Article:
Senate Conservative Group Makes a Play for a House Seat in West Virginia

The Senate Conservatives Fund has backed Alex Mooney and several other House candidates this year. Tuesday’s West Virginia primary is its first test.

National Journal
Jack Fitzpatrick
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Jack Fitzpatrick
May 12, 2014, 3:34 p.m.

There’s no clear-cut fa­vor­ite in the crowded, sev­en-way GOP primary for Rep. Shel­ley Moore Capito’s House seat in West Vir­gin­ia, but if Alex Mooney can win the nom­in­a­tion, he won’t be the only one claim­ing vic­tory.

The Re­pub­lic­an is run­ning with the back­ing of the Sen­ate Con­ser­vat­ives Fund, one of the most ag­gress­ively anti­es­tab­lish­ment out­side groups in the GOP uni­verse — and one that mostly has kept to Sen­ate races. But SCF, whose back­ing of anti-in­cum­bent chal­lengers has earned the enmity of oth­er Re­pub­lic­ans, en­dorsed can­did­ates in a half-dozen House races this elec­tion to help put more like-minded con­ser­vat­ives in Con­gress — and cre­ate a bench of re­cruits for high­er of­fice in later years.

West Vir­gin­ia’s primary on Tues­day is the first time this year that one of those can­did­ates will face voters.

Mooney, a former state sen­at­or and state party chair­man in Mary­land, has en­joyed a fun­drais­ing ad­vant­age over his Re­pub­lic­an op­pon­ents for Capito’s seat, thanks in part to SCF’s and oth­er out­side groups’ at­ten­tion to a race that has not re­ceived much oth­er out­side scru­tiny. (Capito is leav­ing her seat to run for the Sen­ate.) Al­most all of Mooney’s dis­closed fun­drais­ing has come from out of state, and he spent over $400,000 be­fore the primary, com­pared with a little over a quarter-mil­lion dol­lars each from phar­macist Ken Reed and former George W. Bush ad­min­is­tra­tion of­fi­cial Char­lotte Lane. Less than 5 per­cent of Mooney’s item­ized dona­tions came from West Vir­gin­ia.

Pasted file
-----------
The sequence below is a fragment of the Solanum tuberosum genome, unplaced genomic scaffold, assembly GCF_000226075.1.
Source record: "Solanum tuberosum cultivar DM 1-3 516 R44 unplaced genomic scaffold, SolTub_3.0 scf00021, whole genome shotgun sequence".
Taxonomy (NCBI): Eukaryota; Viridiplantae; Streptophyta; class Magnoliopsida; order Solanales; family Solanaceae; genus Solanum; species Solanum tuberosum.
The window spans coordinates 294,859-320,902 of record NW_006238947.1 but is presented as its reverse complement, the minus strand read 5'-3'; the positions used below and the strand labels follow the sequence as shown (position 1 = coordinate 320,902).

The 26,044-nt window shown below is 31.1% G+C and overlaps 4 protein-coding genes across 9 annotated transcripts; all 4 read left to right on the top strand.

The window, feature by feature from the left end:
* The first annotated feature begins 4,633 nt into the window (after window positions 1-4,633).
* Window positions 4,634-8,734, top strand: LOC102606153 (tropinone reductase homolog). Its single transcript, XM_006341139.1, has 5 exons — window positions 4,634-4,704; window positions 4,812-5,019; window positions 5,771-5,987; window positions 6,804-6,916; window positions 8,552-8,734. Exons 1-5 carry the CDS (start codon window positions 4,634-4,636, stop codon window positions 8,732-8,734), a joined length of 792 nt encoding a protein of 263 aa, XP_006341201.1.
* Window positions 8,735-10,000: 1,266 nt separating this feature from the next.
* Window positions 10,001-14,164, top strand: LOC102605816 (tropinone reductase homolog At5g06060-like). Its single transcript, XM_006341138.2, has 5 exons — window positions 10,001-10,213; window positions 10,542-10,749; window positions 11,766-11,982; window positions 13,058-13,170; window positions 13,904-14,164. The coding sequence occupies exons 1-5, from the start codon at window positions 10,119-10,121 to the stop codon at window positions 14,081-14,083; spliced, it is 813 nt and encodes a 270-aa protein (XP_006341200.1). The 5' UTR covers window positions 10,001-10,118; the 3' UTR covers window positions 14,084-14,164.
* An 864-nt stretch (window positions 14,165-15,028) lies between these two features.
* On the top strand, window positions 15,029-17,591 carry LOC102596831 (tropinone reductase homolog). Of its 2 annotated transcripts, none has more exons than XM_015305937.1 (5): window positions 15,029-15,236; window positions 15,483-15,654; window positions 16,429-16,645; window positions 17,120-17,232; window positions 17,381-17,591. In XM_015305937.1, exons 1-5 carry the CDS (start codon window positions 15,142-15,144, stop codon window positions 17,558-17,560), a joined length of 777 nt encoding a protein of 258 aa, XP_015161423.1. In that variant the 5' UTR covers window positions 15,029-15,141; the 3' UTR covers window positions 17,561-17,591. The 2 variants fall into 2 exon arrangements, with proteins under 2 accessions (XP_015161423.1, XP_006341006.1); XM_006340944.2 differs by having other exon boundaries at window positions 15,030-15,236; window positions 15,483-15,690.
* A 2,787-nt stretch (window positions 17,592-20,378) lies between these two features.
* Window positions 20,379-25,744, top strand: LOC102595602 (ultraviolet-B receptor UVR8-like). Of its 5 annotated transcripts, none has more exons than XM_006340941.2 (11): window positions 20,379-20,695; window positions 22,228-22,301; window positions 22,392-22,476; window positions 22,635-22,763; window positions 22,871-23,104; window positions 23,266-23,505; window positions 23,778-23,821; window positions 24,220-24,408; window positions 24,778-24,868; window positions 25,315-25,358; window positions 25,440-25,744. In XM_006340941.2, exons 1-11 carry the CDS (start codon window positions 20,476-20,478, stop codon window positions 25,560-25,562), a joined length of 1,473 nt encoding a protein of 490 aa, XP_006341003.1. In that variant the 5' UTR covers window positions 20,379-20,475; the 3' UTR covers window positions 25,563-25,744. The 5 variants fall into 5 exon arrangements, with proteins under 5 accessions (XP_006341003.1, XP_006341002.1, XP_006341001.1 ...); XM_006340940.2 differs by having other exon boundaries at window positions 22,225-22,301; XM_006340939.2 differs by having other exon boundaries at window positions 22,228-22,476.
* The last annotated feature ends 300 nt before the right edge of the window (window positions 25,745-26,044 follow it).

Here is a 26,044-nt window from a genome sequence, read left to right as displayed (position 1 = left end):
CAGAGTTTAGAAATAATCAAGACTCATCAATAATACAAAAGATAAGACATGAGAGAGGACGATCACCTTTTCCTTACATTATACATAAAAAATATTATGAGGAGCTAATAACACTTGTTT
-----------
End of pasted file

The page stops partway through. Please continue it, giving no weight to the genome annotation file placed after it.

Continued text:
Mooney has also at­trac­ted to the dis­trict an ad­di­tion­al $161,000 in out­side spend­ing, not only from SCF but from groups like the Free­dom Fron­ti­er Ac­tion Fund, Cit­izens United, and Cath­olic­Vote.org, ac­cord­ing to the Cen­ter for Re­spons­ive Polit­ics. He was also en­dorsed by the Tea Party Ex­press. SCF spent more than $63,000 sup­port­ing Mooney, with most of that go­ing in­to a 60-second ra­dio ad say­ing, “It’s not enough to elect Re­pub­lic­ans to Con­gress. We need to elect con­ser­vat­ive Re­pub­lic­ans.”

The only out­side ef­fort on Lane’s be­half, from a su­per PAC de­voted to elect­ing more Re­pub­lic­an wo­men, amoun­ted to less than one-tenth of the pro-Mooney spend­ing.

Like oth­er can­did­ates backed by SCF, Mooney has spent the race play­ing up his con­ser­vat­ive cre­den­tials, cri­ti­ciz­ing Lane for her past po­s­i­tions on abor­tion and tout­ing his sup­port for gun rights and for homeschool­ing chil­dren. Cam­paign man­ager Nick Clem­ens, in an email, called Mooney “the only ma­jor con­ser­vat­ive can­did­ate” in the race. But he has had to handle claims that he’s a car­pet­bag­ger look­ing for a con­gres­sion­al seat: Mooney con­sidered run­ning for Con­gress in Mary­land in 2012, briefly set­ting up an ex­plor­at­ory com­mit­tee.

The sev­en-way race is “un­pre­dict­able,” Clem­ens said, and the Char­le­ston Daily Mail re­por­ted it’s un­likely any can­did­ate gets more than 10,000 votes. But the low ex­pect­a­tions be­lie big stakes as the Sen­ate Con­ser­vat­ives Fund and oth­er groups make an un­usu­al bet on an open House seat.

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